Essex County Courthouses, Salem, Mass

The courthouses on Federal Street in Salem, around 1910. Image courtesy of the Library of Congress, Detroit Publishing Company Collection.

The scene in 2017:

This block of Federal Street features four generations of Essex County courthouses, all lined up next to each other on the north side of the street. They represent a wide variety of architectural styles, and the two oldest are seen here in this view. The older of these is the granite, Greek Revival-style courthouse on the right side, which was completed in 1841. It was designed by noted architect Richard Bond, who was responsible for several other important buildings in Salem, including City Hall and the nearby Tabernacle Congregational Church. As built, the interior had a courtroom on the upper floor, with county offices on the lower floor, although this later changed as more courthouses were built here.

The second courthouse was built just 20 years later, but with architecture that sharply contrasts with that of its neighbor. Completed in 1862, it featured a brick exterior with an Italianate design, and was the work of architect Enoch Fuller. However, the exterior was heavily modified from 1887 to 1889, including a new wing on the rear of the building, a tower on the right side of this addition, and a new three-story entryway on the front of the building. Although similar to the original design of the courthouse, these additions had more of a Romanesque appearance, which gave the building an unusual blend of architectural styles.

The third courthouse is barely visible on the far left side of both photos. It was completed in 1909, shortly before the first photo was taken, and it has since been joined by a fourth courthouse on the other side of it, which opened in 2012. All four of the buildings are still standing, although the two oldest have been vacant since the new courthouse was completed. Neither have seen any significant exterior changes since the first photo was taken more than a century ago, and both are part of the Federal Street Historic District on the National Register of Historic Places. However, there are still no definite redevelopment plans for the buildings, and the 1841 courthouse was damaged by a fire in May 2018, less than a year after the second photo was taken.

Brewer Building, Springfield, Mass

The Brewer Building at 119-125 State Street, near the corner of Main Street in Springfield, around 1938-1939. Image courtesy of the Springfield Preservation Trust.

The scene in 2017:

This four-story commercial block was built in 1893, and featured a distinct Romanesque architectural style, with features such as rounded arches, sandstone trim, and a castle-like turret on the left side. It was owned by businessman and state legislator Edward S. Brewer, and it housed a variety of commercial tenants over the years, with shops on the ground floor and professional offices on the upper floors. During the early 20th century, these included an optician, watchmaker, barber, tailor, jeweler, dentist, and an insurance company.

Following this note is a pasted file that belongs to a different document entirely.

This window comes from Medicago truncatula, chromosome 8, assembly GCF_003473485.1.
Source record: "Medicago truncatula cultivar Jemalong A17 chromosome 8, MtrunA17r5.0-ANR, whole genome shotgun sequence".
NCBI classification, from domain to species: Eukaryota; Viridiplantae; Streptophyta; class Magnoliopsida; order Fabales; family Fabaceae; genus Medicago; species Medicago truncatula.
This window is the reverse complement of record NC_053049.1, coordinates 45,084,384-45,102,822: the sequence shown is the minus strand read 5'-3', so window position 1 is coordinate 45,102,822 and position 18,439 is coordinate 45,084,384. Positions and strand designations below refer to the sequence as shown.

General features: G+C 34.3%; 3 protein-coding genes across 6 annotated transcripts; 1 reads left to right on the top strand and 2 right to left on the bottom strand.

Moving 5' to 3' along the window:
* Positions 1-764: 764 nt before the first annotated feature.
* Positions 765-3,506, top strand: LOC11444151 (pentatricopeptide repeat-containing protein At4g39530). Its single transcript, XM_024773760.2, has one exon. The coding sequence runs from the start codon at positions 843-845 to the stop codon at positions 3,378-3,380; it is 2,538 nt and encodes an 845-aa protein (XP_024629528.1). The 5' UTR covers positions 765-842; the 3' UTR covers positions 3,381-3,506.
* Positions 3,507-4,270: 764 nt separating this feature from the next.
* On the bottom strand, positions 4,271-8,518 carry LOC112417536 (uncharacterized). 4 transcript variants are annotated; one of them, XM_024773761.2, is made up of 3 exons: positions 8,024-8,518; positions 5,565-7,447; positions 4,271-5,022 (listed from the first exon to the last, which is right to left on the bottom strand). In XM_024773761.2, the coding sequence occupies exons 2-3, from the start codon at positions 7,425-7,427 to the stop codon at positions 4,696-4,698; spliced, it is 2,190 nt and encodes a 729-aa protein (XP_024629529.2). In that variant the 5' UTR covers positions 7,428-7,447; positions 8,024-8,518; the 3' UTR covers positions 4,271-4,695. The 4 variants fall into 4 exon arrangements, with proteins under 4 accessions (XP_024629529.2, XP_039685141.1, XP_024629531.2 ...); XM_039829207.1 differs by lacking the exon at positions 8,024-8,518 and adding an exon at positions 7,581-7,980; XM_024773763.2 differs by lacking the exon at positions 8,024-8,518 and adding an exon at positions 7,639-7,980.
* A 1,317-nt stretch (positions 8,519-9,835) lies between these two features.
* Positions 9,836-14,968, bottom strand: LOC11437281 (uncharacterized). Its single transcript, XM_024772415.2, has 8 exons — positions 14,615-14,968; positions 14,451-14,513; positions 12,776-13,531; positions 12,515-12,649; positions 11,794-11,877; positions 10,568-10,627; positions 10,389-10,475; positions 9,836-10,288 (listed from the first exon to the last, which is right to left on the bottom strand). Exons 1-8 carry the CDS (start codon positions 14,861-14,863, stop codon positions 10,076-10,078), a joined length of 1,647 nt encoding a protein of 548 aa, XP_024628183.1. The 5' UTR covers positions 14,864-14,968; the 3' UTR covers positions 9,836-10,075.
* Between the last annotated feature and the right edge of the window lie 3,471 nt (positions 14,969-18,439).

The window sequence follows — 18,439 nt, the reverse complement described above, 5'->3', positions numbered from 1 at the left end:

By the time the first photo was taken in the late 1930s, tenants included the Surprise Barber Shop on the left side of the ground floor, Dean’s Music House in the storefront just to the left of the arch, and A. I. Blitz Furrier on the second floor. However, just a few years later the building was badly damaged by a fire in 1945. It was not a total loss, but the two upper floors were removed, resulting in its current appearance. The facade was later covered in panels to match mid-20th century architectural trends, although these were removed in 1981 and the exterior was restored. Today, despite the loss of its upper floors, the building still has some resemblance to its 19th century appearance, and even its original outline is still visible on the walls of the neighboring Masonic Building.

George J. Brooks Library, Brattleboro, Vermont

The George J. Brooks Library on Main Street in Brattleboro, around 1905. Image courtesy of the Library of Congress, Detroit Publishing Company Collection.

The scene in 2017:

George Jones Brooks was born in 1818 in Cambridge, Massachusetts, but when he was three years old his family relocated to Chesterfield, New Hampshire, directly across the river from Brattleboro. He grew up there, and subsequently worked at a store in Brattleboro, before heading west around the age of 20. He first settled in Hillsboro, Illinois, where he was a farmer for about 12 years. Then, in 1850, he joined the thousands of other young men who were flocking to San Francisco after the discovery of gold in California.

Unlike most of the other migrants, though, Brooks was not looking to get wealthy through gold, but rather through paper. His brother, Horace Brooks, was a wholesale paper manufacturer in New York, and he suggested that George open a business in San Francisco. Like almost every other commodity, paper was in short supply in the still-primitive boomtown, and in later years Brooks would tell of times when every scrap of paper on the west coast was located in his store. This scarcity, combined with his virtual monopoly, earned him significant profits, and by the time Brooks left the paper business in 1862 he had become a wealthy man.

Brooks eventually returned to Brattleboro, where he built the elegant Brooks House hotel, which still stands just a little south of here. Then, in 1885, he purchased the former Francis Goodhue House here on Main Street, in order to build a library on the site. The old house was soon demolished, and construction began on the first permanent home of Brattleboro’s public library, which had previously been located in the Town Hall. Upon completion, the building was presented to the town as a gift, but unfortunately Brooks did not live to see it finished; he died on December 23, 1886, just weeks before the dedication ceremony.